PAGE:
That amount is contributed by the participant into his or her own account. For 2019, the amount was up to $19,000 and if the employee was 50 or older, an additional amount up to $6,000 was allowed to be contributed. The investments are not guaranteed. Each participant is allowed his or her own investment advisor. The employer then contributes to the plan as well. The benefit or amount to be distributed at retirement is based on the amount that is in each person’s account balance in the retirement plan. This amount can fluctuate from year to year based upon earnings or losses in the account so nothing is guaranteed. The cost to begin this type of plan is much less expensive than the defined benefit plan and much easier and cheaper to maintain on an annual basis.
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Some specific examples to more easily understand the ramifications of the retirement plan:
Each of the kinds of retirement plans is a real bonus for the employee since the dental practice pays for the implementation and annual maintenance of both. Since the defined benefit plan is the more sophisticated, we will describe some of the attributes it has first. This type of plan is not adopted by many dental practices at this time because of the guarantee previously described and the amount of the annual contribution, which is all employer funded. It is a terrific plan, however, under the right conditions for the owner.
An example of the dental practice for which it is ideal and the conditions that make it so has the following composition of employees and owner: The owner is well past 50 years old and the staff is on the young side. The plan design hypothetically would have a normal retirement age of 65. If the owner is 55, that gives him or he 10 years to be able to fund the pot that is used for the benefit to be paid at age 65. If the earnings are substantial for the dental practice and the owner reports somewhere above $250,000, his or her annual contribution can be over $125,000 per year. Of course the other employees can’t be discriminated against so they get contributions as well. If they are younger, as an example, let’s say 30 years old, that means that they have 35 years to reach their defined amount compared to the 10 years of the owner. Their contributions will be much lower each year because in general, the amount needed to be contributed for them would be divided by the 35 years for an annual contribution. The owner’s defined amount would be divided by 10 since he or she only has that number of years to accumulate the desired retirement defined amount. There are other factors such as the earnings or losses in the retirement plan’s investment activity which contribute to the pot at the retirement date but in general, the concept is that the amount per year is based in large part on age.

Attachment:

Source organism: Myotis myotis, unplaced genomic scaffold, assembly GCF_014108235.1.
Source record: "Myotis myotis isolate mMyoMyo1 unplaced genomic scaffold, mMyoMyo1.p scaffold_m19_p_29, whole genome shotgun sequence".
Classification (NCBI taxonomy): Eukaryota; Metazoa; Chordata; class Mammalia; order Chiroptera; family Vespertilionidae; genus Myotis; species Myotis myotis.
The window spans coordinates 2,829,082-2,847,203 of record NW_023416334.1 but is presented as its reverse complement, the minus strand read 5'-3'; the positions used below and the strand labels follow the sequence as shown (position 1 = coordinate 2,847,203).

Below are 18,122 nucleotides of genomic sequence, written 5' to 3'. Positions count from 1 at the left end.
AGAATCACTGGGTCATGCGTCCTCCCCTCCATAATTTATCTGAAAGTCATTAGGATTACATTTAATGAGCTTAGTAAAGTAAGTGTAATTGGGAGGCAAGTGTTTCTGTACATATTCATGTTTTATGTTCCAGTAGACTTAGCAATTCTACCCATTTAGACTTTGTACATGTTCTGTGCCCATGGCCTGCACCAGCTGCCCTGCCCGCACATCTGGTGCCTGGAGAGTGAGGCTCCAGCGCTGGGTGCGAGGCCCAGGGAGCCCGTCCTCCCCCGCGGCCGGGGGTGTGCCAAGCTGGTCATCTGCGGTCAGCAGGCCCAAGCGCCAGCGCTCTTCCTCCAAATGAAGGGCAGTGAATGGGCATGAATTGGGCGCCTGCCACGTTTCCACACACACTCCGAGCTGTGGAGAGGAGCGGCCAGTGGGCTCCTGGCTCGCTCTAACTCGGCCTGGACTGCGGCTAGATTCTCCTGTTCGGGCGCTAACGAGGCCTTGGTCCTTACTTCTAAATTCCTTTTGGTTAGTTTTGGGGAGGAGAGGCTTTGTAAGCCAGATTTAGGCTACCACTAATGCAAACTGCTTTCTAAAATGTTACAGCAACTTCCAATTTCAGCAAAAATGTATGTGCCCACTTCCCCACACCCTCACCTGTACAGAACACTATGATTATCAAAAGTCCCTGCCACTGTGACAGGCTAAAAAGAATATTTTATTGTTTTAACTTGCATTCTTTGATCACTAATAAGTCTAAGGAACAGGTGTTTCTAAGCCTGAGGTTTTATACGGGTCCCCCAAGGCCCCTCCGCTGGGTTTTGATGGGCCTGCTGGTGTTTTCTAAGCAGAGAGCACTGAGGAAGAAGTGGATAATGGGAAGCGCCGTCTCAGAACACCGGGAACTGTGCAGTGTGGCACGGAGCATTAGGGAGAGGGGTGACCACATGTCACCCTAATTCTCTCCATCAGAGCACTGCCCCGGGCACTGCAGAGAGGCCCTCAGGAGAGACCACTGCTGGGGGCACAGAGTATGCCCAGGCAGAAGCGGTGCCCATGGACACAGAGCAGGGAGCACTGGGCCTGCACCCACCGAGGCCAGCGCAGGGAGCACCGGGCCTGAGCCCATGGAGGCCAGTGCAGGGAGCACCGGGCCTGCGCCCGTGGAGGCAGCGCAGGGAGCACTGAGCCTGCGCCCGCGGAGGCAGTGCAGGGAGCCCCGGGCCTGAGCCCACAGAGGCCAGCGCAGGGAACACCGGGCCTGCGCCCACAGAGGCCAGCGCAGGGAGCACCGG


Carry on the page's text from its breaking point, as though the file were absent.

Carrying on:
The defined contribution plan has no guarantee, as previously stated, and the amounts to be contributed are governed by law. The same dentist who earns above $250,000, with a 401k and profit sharing plan would get a maximum in 2019 of deferring $19,000 plus an additional $6,000 for being 50 years old or older. The dental practice would have a contribution on the owner’s behalf as well but the total for 2019 of the personal deferral and the practice contribution could not exceed $56,000. The employees, even at 30 years old, still have the right to defer $19,000 and to receive a dental practice contribution as well. That additional contribution is based on compensation and is determined by the plan formulas. A reasonable amount to anticipate from the 30-year-old would be somewhere around $6,000 from the practice so the 30-year-old has $25,000 in a given year contributed on his or her behalf with the defined contribution plan.
That is quite a nice feeling and a seducer for the employee to remain at the dental practice to quickly increase the value of his or her retirement plan value. In 10 years, not counting the earnings, the 30-year-old who is now 40, has $250,000 plus the earnings accumulated in the retirement plan. Why would the employee leave the practice?